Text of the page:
Direction in an Age of Confusion
20 Years of Prophecy Fulfilled
No matter how you answered the questions, and read the Biblical scriptures Old Testament or New Testament in my Blog 25, fundamentally, there has been a serious detour from our spiritual faith foundation in America.
The evidence of the days of ‘dis-unity’ since the election, added to the impact of COVID-19, has been nothing short of the examples of ‘warnings & consequences’ and mostly loss of practices of ‘faith’ for over twenty-five years.
It started with taking ‘Prayer’ out of schools, the Supreme Court did not rule that students and teachers could not pray, it simply said that prayer could not force or dictate to any specific religious belief or system. But many argue about the truth of that, too.
Those who favor the return of prayer to public schools argue:
· The U.S. Supreme Court has replaced freedom of religion,” guaranteed by the Constitution, for freedom from religion. To ban school prayer diminishes the religious freedom of students who would like to pray and forces them to act according to the dictates of a non-religious minority.
· The U.S. Supreme Court has misinterpreted the Establishment Clause of the Constitution. A simple and voluntary school prayer does not amount to the government establishing a religion, any more than do other practices common in the U.S. such as the employment of Congressional chaplains or government recognition of holidays with religious significance and National Days of Prayer.
· School prayer would result in many societal benefits. The public school system is tragically disintegrating as evidenced by the rise in school shootings, increasing drug use, alcoholism, teen pregnancy, and HIV transmission. School prayer can help combat these issues, would instill a sense of morality and is desperately needed to protect our children.
· School prayer would address the needs of the whole person. Schools must do more than train children’s minds academically. They must also nurture their souls and reinforce the values taught at home and in the community.
· School prayer would allow religious students an opportunity to observe their religious beliefs during the school day. The U.S. Supreme Court has urged school cooperation with religious authorities for “it then respects the religious nature of our people and accommodates the public service to their spiritual needs.”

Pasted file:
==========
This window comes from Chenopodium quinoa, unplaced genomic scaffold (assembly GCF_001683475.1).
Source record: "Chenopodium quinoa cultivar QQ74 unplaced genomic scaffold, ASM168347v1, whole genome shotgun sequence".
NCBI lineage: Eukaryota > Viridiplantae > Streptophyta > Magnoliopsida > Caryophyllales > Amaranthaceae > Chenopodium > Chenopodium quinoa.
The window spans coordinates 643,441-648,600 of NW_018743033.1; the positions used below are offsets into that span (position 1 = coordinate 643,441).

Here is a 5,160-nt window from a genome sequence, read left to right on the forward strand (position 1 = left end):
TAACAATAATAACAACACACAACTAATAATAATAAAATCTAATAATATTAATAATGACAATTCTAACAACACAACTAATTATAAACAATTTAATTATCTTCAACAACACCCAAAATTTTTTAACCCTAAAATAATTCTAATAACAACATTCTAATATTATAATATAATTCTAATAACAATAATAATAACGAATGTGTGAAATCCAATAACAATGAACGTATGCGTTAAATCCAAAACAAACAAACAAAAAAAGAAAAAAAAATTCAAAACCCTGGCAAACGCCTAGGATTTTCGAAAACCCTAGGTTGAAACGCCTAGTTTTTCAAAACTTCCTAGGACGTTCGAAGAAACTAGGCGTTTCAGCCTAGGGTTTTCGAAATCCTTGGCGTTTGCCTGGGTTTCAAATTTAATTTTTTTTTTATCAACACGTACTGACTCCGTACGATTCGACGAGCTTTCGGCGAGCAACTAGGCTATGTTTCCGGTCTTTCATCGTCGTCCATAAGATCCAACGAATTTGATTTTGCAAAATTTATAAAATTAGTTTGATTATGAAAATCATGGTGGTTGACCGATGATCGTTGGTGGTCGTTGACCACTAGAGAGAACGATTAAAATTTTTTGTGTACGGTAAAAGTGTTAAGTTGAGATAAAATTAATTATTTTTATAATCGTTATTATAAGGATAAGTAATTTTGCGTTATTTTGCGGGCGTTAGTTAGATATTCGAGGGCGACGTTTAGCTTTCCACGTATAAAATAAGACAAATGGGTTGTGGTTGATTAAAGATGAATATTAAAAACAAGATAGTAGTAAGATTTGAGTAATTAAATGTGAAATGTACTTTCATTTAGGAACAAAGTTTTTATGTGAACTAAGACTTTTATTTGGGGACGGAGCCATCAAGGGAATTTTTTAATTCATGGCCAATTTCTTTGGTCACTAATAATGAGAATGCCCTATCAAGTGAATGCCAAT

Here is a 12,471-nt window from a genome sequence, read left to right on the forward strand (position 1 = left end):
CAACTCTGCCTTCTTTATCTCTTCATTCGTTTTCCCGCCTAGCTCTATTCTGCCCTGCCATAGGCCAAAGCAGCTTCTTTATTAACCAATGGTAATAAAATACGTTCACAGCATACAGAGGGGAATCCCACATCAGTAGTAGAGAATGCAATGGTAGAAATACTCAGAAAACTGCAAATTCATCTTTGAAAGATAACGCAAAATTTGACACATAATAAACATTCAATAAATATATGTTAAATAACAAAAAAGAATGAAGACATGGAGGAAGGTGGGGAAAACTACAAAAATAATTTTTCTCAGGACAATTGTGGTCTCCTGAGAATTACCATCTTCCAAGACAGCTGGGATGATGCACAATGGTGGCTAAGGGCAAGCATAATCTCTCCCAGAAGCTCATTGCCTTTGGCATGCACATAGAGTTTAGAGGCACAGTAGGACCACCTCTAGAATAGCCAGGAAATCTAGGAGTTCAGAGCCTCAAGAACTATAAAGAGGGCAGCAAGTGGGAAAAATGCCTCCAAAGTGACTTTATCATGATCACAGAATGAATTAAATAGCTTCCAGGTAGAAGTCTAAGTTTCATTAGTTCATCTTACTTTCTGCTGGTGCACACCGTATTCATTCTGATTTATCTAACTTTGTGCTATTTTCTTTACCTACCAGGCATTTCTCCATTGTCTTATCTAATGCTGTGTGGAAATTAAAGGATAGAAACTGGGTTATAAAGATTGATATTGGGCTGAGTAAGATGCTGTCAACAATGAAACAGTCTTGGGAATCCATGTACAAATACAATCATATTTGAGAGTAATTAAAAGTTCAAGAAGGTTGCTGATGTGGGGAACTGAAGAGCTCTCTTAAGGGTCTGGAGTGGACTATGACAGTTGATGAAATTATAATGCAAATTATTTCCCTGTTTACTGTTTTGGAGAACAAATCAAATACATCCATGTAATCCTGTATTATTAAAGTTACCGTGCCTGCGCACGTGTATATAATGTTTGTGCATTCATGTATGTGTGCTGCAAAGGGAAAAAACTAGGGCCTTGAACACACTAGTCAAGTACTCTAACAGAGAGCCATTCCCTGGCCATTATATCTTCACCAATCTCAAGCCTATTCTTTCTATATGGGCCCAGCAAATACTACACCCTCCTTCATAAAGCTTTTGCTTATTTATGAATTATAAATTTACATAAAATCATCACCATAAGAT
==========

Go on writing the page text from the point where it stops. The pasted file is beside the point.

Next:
Frequently heard arguments against prayer in public school are:
· School prayer violates the Establishment Clause of the First Amendment which provides that government shall make no law respecting the establishment of religion. Because public schools are government funded, prayer led by school officials or incorporated into the school routine amounts to government-established religion.
· School prayer violates the “separation of church and state.”
· Public schools are intended for education, not religious observance or proselytization.
· Prayer is school is already legal. Students are already allowed to pray on a voluntary basis (in a non-disruptive way) so formal school prayer is unnecessary.
· School prayer may lead to intolerance. Public prayer will highlight religious differences of which students may have been unaware. Those students who abstain from school prayer may be ostracized.
· School prayer is inherently coercive and cannot be implemented in a way that is truly voluntary.
· The public school system is created for all students and supported by all taxpayers. It should therefore remain neutral on religious issues over which students and taxpayers will differ.
· Since no formal school prayer could honor the tenets of all the religions practiced in the U.S., as well as various denominational differences, prayer is better left in the home and religious institution of the individual student’s choice. A related argument is that school prayer usurps the role of parents and religious institutions who desire to provide instruction in keeping with their own beliefs.
Most of the relevant legal cases ruling on the issue have occurred over the last fifty years. The Supreme Court has ruled on many cases that have shaped our current interpretation of the First Amendment in regards to prayer in school. Each case has added a new dimension or twist to that interpretation.
McCollum v. Board of Education Dist. 71, 333 U.S. 203 (1948): The court found that religious instruction in public schools was unconstitutional due to a violation of the establishment clause.
Engel v. Vitale, 82 S. Ct. 1261 (1962): The landmark case concerning prayer in school. This case brought in the phrase “separation of church and State”. The court ruled that any type of prayer led by a public school district is unconstitutional.
Abington School District v. Schempp, 374 U.S. 203 (1963): Court rules that reading the Bible over the school intercom is unconstitutional.